You may recall that sampling is like a pot of soup. Selecting a little bit of each ingredient for the soup is like obtaining a representative sample for an experiment. However, things can go wrong with the taste test, which may limit the ability to draw conclusions about the pot of soup as a whole.
Selection bias is also called undercoverage bias. It occurs when a significant subset of the population is left out of the sample. This is not necessarily intentional, but rather, occurs when they were systematically ignored by whoever was taking the sample.
However, what happened was that Clinton gained some support in the last few days. Mainly, a lot of college students ended up coming out in support of Hillary Clinton in the last days when people were expecting all college students to come out in support of Obama.
Because a lot of the college students are from out of state, they aren't actually New Hampshire residents. For that reason, they were not counted and, as a result, the sample got every prediction wrong and Clinton ended up winning.
The New Hampshire primary used random digit dialers. Random digit dialing involves using a machine to select random phone numbers from within selected area codes. It doesn't randomly select the area code necessarily, but once it's in the area code, it can randomly select digits and dial that particular phone number after which the poll can be conducted.
The biggest advantage of using random digit dialers is that they can reach mobile phones and unlisted numbers that you wouldn't be able to obtain using a phone book. So, it evens the playing field a bit since anyone can be selected for that sample as long as the phone number is within that particular area code.
Deliberate bias is exactly what it sounds like: it's a bias that's done on purpose. While deliberate bias doesn’t happen very often, it can occur when there's a conflict of interest between the people performing research and the people funding--who are usually the ones benefiting from--that research.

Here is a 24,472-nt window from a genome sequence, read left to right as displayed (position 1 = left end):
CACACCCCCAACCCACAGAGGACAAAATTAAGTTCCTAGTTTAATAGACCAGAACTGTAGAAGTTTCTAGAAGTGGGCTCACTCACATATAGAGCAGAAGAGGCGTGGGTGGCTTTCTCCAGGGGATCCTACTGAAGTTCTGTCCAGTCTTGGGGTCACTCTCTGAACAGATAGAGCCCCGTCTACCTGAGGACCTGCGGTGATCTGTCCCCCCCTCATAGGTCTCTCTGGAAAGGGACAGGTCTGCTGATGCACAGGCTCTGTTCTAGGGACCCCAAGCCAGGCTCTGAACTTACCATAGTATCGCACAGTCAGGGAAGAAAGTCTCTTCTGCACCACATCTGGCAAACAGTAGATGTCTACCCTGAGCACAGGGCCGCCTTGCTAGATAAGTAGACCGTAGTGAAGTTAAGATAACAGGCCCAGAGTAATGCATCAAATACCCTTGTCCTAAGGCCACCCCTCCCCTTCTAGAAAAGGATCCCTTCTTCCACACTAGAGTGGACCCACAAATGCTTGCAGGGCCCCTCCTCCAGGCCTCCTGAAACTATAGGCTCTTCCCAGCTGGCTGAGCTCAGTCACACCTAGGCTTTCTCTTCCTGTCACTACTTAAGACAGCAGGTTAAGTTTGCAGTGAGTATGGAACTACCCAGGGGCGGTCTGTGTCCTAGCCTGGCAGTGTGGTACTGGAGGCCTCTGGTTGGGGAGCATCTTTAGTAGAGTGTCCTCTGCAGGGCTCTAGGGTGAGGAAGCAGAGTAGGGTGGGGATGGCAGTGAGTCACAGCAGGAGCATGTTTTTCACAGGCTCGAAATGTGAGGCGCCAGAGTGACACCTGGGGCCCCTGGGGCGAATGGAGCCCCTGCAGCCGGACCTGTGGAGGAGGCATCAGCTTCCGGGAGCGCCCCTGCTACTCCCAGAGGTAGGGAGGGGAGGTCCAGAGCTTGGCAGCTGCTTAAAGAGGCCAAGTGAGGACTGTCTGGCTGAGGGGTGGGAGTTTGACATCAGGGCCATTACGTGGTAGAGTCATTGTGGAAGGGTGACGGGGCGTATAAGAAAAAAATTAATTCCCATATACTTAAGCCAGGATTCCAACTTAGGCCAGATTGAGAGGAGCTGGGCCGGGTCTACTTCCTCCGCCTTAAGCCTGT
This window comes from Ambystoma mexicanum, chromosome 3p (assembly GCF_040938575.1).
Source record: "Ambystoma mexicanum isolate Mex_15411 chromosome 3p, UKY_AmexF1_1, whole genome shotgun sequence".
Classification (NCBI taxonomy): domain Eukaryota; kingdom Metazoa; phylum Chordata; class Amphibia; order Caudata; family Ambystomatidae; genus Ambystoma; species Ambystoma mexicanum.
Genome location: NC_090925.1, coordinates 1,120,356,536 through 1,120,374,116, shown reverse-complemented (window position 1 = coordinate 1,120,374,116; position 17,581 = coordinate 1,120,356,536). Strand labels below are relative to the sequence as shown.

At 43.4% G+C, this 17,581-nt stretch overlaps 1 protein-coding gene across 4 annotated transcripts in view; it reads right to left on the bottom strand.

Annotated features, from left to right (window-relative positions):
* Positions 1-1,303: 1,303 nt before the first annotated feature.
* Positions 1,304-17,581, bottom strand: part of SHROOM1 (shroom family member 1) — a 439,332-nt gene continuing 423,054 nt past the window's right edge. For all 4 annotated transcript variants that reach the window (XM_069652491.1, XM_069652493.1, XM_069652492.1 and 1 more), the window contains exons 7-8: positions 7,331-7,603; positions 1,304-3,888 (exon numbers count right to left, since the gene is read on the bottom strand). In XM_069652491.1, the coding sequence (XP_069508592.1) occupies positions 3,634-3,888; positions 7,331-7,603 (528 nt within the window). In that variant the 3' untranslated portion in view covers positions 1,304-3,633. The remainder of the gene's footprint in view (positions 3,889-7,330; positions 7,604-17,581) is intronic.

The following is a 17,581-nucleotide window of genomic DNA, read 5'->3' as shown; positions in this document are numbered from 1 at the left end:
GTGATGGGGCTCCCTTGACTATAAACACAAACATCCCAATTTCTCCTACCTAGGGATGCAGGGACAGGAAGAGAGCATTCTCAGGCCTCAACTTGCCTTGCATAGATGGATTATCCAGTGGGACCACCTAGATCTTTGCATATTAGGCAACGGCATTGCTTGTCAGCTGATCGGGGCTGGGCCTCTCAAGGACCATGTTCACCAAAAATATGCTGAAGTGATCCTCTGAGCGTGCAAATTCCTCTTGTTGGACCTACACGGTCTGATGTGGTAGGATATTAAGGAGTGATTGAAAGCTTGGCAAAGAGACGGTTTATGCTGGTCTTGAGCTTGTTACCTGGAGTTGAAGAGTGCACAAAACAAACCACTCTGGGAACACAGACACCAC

Typically deliberate bias is motivated by an interest unrelated to the integrity of whatever you’re researching. Most research is done with integrity, but when personal prestige, the advancement of some ideology, or money get in the way, it’s harder to prove that intentions are pure. Politics can be an industry ripe for deliberate bias. Perhaps people call with a poll, but the survey includes a leading question to cause the person to respond in a certain way. When this is done it's called “push polling” and it’s highly suspect.
“If Drug A was linked to cancer, would you be:
- more likely to choose Drug B?
- less likely to choose Drug B?
- equally likely to choose Drug B?”
Based on how this question was posed, Drug B would be more likely to be chosen.
But there’s more. They've put a thought into the participant’s head that Drug A is linked to cancer. Did they ever explicitly say that? No, they said if it was linked to cancer. However, now they've placed the association in the participant's mind. Subconsciously they're beginning to steer consumers away from Drug A and towards Drug B.
If a drug company funds a study to determine if it's latest drug is effective, the researchers stand to gain a lot of money and prestige for having tested the drug, if proven effective. For this reason, they might not be the best choice to test the drug.
The environmental research group wants to be hired by the developer on another project, so there is a conflict of interest.
Unintentional bias occurs when there is simply an error in the design of the study. Two types of unintentional bias include:
Both are simply errors with no hidden agenda. They're not intentional and are not meant to purposely steer the direction of the respondents.
Source: Adapted from Sophia tutorial by Jonathan Osters.